To bust some jargon and answer the question of what 'better' really is, Spotify streams at 320 kbps, as does Google Play Music and Apple Music streams at 258 kbps. Services like Rdio and Pandora stream at similar bitrates but TIDAL's HiFi quality streams at 1,411 kbps, or to make it simpler; the same quality you'd get from a CD.
The Shrinking Shadow of Record Labels
Over the past few years, artists have been able to communicate better with their fanbase better than ever before, and it's not just because of this thing called the Internet. Services like YouTube have become the de facto listening method for a generation of listeners. YouTube is how I have discovered some of my favorite artists, and as artists produce content like live sessions, interviews and more for their own YouTube Channels, the record label gets a little smaller each day. Apple Music's Connect might try to further this, but Twitter and Facebook seem to be doing this for artists just fine. One of my favorite bands, CHVRCHES, famously manages their own Twitter feeds themselves and also help fans that need to sell their tickets connect with others that missed out.
It's clear that Swift's open letter to Apple has made a difference, and it was a shining example of how the power of record labels has diminished over the last few years – would Apple have changed their stance if a label complained in such a fashion, I doubt it. It seems like the labels only exist for promotion and handling of rights these days, with many artists spreading the word on Twitter and Facebook quite handily on their own. Artists becoming more vocal is a good thing, and should hopefully lead to less difficult relations between fans and the content itself.
Pete Downton, himself a "recovering record exec" from Warner Records, said that the industry has often been "disorganized" and that there's little extra associated cost in offering 16-bit lossless music or even high-res 24-bit audio. His general take on higher-quality audio is that as demand for such a thing grows, the record industry will simply evolve and offer it as a standard feature. Until then however, labels will try to hold on to CD sales and continue to adjust to streaming services.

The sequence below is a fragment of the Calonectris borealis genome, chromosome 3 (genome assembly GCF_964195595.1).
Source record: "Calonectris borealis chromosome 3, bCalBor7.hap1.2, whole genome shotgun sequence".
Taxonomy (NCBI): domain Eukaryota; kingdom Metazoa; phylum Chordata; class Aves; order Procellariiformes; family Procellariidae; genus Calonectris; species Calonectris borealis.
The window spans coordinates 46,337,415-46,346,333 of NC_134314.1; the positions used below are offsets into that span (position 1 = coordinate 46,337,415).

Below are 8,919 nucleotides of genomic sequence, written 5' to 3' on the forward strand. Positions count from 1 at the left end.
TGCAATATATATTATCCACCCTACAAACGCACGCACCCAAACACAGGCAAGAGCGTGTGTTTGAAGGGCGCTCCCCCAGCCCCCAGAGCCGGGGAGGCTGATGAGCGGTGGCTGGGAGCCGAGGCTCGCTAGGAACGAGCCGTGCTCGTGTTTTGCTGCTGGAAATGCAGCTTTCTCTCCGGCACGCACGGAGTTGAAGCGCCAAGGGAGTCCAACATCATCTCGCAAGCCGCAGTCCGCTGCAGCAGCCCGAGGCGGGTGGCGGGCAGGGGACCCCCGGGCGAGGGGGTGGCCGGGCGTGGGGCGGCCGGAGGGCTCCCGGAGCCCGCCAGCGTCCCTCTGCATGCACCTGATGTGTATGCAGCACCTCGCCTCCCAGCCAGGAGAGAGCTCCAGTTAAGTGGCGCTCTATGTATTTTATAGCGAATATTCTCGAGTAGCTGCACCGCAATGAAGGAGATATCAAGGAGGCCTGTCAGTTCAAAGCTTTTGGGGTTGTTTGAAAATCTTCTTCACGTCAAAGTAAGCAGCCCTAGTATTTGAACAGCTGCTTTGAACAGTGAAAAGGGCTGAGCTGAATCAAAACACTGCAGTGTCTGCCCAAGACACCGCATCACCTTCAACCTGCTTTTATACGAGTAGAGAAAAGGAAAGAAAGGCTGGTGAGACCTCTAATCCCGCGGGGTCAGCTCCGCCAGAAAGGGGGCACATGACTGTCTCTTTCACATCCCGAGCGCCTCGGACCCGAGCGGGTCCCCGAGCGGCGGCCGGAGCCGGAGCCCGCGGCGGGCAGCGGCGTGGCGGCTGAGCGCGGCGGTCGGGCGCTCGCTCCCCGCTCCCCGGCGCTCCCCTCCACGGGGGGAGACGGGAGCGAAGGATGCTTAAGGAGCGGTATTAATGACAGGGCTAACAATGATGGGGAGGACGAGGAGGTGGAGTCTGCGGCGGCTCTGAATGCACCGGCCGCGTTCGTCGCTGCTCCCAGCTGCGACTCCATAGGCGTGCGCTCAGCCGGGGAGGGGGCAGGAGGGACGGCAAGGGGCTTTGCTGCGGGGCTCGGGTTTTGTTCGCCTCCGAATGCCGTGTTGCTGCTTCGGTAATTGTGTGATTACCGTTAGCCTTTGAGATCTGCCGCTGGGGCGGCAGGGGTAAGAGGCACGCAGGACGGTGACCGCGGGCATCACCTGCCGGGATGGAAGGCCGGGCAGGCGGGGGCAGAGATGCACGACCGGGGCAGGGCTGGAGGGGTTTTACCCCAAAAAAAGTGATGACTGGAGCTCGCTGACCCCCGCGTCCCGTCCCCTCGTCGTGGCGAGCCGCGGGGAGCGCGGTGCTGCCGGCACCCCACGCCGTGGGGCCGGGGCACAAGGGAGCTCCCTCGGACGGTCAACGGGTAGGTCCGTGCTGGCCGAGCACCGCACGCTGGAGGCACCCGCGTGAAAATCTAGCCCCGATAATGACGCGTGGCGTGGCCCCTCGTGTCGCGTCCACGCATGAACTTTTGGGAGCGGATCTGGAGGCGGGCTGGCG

The Times, They Are a Changin'
The outcome of the discussion was that while many in attendance used Spotify and were happy with it, higher-quality music will slowly become the norm. After all, mobile networks are faster than they ever have been, and it's easier to pull down big chunks of data. Networks like T-Mobile in the US are offering up free, unlimited streaming regardless of how much data you pay for – including TIDAL – and stores like 7Digital and a myriad of other services that take advantage of Sony's Hi-Res audio are becoming more common. TIDAL's move in to offering lossless, CD-quality music might not be for everyone, but as smartphones produce ever-better sound, it seems like this is where we are headed. Spotify has started offering "Spotify Extreme" at 320 kbps and while it's a small step in the right direction, it's a step in the right direction. Headphones and Bluetooth speakers have become much, much better in the past few years and as we connect our devices to setups like Sonos and Google Cast, mobile music is becoming music in general. If the future of music is better access to content we love and a better level of quality, then I'm all for it, are you?